10.26153/TSW/10973
Yin, Mingzhang
0000-0002-5216-2437
Variational methods with dependence structure
The University of Texas at Austin
2020
Variational methods
Dependence structure
Bayesian statistics
Uncertainty
Asymptotic
Discrete optimization
Meta-learning
The University of Texas at Austin
The University of Texas at Austin
Zhou, Mingyuan (Assistant professor)
2020-12-21
2020-12-21
2020-05
May 2020
2020-12-21
Thesis
https://hdl.handle.net/2152/83980
application/pdf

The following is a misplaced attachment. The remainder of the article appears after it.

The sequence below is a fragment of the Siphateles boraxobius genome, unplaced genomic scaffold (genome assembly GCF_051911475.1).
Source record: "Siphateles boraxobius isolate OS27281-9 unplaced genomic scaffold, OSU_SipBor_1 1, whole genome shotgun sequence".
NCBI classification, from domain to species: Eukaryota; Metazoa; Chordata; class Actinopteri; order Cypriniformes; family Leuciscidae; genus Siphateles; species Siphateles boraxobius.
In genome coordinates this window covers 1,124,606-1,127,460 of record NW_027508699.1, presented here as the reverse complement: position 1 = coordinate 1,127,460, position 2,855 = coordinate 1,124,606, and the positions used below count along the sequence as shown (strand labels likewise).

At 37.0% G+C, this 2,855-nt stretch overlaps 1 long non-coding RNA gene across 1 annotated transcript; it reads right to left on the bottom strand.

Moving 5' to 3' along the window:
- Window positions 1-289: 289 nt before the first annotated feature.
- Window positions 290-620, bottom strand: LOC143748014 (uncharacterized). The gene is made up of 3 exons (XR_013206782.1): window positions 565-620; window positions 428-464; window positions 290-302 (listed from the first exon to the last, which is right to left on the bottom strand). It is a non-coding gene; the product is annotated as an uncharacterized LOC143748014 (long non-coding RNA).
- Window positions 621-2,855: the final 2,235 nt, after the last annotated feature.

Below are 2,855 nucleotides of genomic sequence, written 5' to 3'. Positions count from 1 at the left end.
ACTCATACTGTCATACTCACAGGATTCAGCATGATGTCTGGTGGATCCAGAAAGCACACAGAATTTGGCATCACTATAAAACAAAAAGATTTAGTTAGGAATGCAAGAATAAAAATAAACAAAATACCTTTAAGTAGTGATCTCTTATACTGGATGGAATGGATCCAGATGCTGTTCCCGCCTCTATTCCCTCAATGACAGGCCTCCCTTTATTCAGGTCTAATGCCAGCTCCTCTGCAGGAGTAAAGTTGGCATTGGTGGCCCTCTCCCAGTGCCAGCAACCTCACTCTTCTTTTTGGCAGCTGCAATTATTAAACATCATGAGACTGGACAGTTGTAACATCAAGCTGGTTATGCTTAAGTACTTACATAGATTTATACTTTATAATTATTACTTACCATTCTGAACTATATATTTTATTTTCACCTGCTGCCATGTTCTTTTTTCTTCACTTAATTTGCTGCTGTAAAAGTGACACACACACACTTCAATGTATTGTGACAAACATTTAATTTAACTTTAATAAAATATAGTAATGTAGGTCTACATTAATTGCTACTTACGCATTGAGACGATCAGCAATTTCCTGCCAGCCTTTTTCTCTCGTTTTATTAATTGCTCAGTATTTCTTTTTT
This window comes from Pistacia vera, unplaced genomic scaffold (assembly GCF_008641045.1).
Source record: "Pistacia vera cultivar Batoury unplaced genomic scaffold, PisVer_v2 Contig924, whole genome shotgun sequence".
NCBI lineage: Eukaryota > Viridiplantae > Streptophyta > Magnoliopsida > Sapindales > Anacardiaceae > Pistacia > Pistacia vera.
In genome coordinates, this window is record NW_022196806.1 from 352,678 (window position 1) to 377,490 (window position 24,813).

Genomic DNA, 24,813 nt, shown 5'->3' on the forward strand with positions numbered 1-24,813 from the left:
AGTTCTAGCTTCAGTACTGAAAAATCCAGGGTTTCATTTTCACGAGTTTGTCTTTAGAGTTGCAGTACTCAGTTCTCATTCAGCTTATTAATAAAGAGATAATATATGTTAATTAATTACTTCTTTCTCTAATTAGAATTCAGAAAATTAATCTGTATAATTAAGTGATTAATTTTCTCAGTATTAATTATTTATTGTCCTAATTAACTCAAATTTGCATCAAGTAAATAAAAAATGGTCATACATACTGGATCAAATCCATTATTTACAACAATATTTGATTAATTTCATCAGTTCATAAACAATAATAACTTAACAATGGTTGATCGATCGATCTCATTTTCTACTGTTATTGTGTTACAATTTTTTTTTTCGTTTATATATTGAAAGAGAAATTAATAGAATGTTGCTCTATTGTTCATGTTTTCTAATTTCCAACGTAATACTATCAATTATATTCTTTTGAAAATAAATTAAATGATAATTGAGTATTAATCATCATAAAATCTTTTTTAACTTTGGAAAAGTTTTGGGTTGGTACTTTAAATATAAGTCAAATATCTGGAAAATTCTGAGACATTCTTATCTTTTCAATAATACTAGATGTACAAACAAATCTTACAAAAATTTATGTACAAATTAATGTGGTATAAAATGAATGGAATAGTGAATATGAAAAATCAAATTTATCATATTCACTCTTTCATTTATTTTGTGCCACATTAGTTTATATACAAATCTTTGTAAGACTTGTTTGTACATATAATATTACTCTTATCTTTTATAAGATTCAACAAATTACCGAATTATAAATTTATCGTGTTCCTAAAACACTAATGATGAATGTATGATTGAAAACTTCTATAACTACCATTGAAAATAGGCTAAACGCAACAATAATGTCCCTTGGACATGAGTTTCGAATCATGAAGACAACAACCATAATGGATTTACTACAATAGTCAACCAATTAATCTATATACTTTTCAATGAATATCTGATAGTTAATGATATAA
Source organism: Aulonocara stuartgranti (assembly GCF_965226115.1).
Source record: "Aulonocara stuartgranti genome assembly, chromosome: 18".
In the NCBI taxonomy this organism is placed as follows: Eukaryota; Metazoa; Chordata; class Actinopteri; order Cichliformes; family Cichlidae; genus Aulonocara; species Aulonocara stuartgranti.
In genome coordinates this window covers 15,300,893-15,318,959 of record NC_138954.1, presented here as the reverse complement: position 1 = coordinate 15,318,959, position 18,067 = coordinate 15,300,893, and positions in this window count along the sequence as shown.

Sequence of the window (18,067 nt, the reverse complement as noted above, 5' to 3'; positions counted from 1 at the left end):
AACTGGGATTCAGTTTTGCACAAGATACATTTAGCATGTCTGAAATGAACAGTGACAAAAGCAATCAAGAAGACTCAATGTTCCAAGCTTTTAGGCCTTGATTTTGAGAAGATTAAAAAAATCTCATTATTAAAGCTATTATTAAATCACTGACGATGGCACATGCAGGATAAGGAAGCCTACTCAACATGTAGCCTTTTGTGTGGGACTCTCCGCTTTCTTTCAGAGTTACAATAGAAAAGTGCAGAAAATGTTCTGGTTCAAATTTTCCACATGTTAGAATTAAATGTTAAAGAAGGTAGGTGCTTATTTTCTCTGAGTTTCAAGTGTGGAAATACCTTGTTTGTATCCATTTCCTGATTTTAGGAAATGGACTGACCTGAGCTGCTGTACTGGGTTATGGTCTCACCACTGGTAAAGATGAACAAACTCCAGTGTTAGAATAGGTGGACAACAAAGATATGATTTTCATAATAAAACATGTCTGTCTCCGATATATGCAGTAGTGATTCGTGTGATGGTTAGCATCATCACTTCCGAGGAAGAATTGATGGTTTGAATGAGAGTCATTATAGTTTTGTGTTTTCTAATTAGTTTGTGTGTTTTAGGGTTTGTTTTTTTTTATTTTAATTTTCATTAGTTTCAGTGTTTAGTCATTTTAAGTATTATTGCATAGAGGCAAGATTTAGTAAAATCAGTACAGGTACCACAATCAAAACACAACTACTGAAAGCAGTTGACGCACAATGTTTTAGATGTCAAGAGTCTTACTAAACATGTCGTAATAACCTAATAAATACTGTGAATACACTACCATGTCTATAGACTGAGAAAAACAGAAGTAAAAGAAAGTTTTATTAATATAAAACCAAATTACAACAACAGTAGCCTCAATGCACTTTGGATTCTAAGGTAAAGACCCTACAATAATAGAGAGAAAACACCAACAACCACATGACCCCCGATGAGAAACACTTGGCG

It is a common practice among humans to deduce, to explain and to make predictions based on concepts that are not directly observable. In Bayesian statistics, the underlying propositions of the unobserved latent variables are summarized in the posterior distribution. With the increasing complexity of real-world data and statistical models, fast and accurate inference for the posterior becomes essential. Variational methods, by casting the posterior inference problem in the optimization framework, are widely used for their flexibility and computational efficiency. In this thesis, we develop new variational methods, studying their theoretical properties and applications. In the first part of the thesis, we utilize dependence structures towards addressing fundamental problems in variational inference (VI): posterior uncertainty estimation, convergence properties, and discrete optimization. Though it is flexible, variational inference often underestimates the posterior uncertainty. This is a consequence of the over-simplified variational family. Mean-field variational inference (MFVI), for example, uses a product of independent distributions as a coarse approximation to the posterior. As a remedy, we propose a hierarchical variational distribution with flexible parameterization that can model the dependence structure between latent variables. With a newly derived objective, we show that the proposed variational method can achieve accurate and efficient uncertainty estimation. We further theoretically study the structured variational inference in the setting of the Stochastic Blockmodel (SBM). The variational distribution is constructed with a pairwise structure among the nodes of a graph. We prove that, in a broad density regime and for general random initializations, the estimated class labels by structured VI converge to the ground truth with high probability. Empirically, we demonstrate structured VI is more robust compared with MFVI when the graph is sparse and the signal to noise ratio is low. When the latent variables are discrete, gradient descent based VI often suffers from bias and high variance in the gradient estimation. With correlated random samples, we propose a novel unbiased, low-variance gradient estimator. We demonstrate that under certain constraints, such correlated sampling gives an optimal control variates for the variance reduction. The efficient gradient estimation can be applied to solve a wide range of problems such as the variable selection, reinforcement learning, natural language processing, among others. For the second part of the thesis, we apply variational methods to the study of generalization problems in the meta-learning. When trained over multiple-tasks, we identify that a variety of the meta-learning algorithms implicitly require the tasks to have a mutually-exclusive dependence structure. This prevents the task-level overfitting problem and ensures the fast adaptation of the algorithm in the face of a new task. However, such dependence structure may not exist for general tasks. When the tasks are non-mutually exclusive, we develop new meta-learning algorithms with variational regularization to prevent the task-level overfitting. Consequently, we can expand the meta-learning to the domains which it cannot be effective on before.